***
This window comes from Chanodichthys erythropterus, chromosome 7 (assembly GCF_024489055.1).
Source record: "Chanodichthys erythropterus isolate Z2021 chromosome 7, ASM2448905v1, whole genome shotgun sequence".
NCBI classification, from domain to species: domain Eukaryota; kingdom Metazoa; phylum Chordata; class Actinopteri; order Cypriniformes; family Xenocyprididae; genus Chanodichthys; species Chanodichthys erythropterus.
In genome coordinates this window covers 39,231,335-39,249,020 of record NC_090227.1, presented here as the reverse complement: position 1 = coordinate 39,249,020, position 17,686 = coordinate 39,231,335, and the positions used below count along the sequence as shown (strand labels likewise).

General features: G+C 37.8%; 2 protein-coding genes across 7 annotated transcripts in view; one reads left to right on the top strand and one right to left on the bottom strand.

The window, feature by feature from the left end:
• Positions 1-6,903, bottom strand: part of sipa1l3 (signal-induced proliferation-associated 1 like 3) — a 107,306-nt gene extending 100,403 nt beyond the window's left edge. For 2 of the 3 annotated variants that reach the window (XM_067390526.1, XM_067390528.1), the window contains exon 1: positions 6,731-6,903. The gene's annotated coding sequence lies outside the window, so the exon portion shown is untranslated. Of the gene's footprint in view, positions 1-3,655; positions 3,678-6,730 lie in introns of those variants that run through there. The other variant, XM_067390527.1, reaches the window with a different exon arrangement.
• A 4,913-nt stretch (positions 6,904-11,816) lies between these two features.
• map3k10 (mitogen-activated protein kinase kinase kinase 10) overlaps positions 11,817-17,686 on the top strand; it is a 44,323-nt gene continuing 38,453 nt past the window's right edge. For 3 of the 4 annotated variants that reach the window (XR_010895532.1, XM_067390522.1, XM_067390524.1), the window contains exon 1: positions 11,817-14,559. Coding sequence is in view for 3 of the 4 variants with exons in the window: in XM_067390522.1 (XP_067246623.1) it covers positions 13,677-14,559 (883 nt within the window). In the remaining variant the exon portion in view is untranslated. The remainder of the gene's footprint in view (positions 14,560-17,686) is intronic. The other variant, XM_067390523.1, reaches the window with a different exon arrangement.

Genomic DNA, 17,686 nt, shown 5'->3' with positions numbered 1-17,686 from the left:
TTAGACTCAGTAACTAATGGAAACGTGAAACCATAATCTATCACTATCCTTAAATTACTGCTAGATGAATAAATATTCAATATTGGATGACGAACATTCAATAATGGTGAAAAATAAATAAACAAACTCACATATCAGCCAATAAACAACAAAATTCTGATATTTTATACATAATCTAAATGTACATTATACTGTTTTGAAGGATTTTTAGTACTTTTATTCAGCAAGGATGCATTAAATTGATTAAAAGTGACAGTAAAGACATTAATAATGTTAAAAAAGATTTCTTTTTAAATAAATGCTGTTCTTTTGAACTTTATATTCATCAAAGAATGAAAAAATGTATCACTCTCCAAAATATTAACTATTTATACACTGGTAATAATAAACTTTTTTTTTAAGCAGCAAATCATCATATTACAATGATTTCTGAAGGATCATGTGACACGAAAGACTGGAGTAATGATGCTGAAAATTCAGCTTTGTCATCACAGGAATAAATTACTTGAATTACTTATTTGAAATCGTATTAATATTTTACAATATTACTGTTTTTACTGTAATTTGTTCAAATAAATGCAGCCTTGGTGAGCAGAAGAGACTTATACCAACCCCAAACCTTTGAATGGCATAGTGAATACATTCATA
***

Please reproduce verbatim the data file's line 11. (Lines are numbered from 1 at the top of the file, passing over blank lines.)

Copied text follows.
TTAGACTCAGTAACTAATGGAAACGTGAAACCATAATCTATCACTATCCTTAAATTACTGCTAGATGAATAAATATTCAATATTGGATGACGAACATTCAATAATGGTGAAAAATAAATAAACAAACTCACATATCAGCCAATAAACAACAAAATTCTGATATTTTATACATAATCTAAATGTACATTATACTGTTTTGAAGGATTTTTAGTACTTTTATTCAGCAAGGATGCATTAAATTGATTAAAAGTGACAGTAAAGACATTAATAATGTTAAAAAAGATTTCTTTTTAAATAAATGCTGTTCTTTTGAACTTTATATTCATCAAAGAATGAAAAAATGTATCACTCTCCAAAATATTAACTATTTATACACTGGTAATAATAAACTTTTTTTTTAAGCAGCAAATCATCATATTACAATGATTTCTGAAGGATCATGTGACACGAAAGACTGGAGTAATGATGCTGAAAATTCAGCTTTGTCATCACAGGAATAAATTACTTGAATTACTTATTTGAAATCGTATTAATATTTTACAATATTACTGTTTTTACTGTAATTTGTTCAAATAAATGCAGCCTTGGTGAGCAGAAGAGACTTATACCAACCCCAAACCTTTGAATGGCATAGTGAATACATTCATA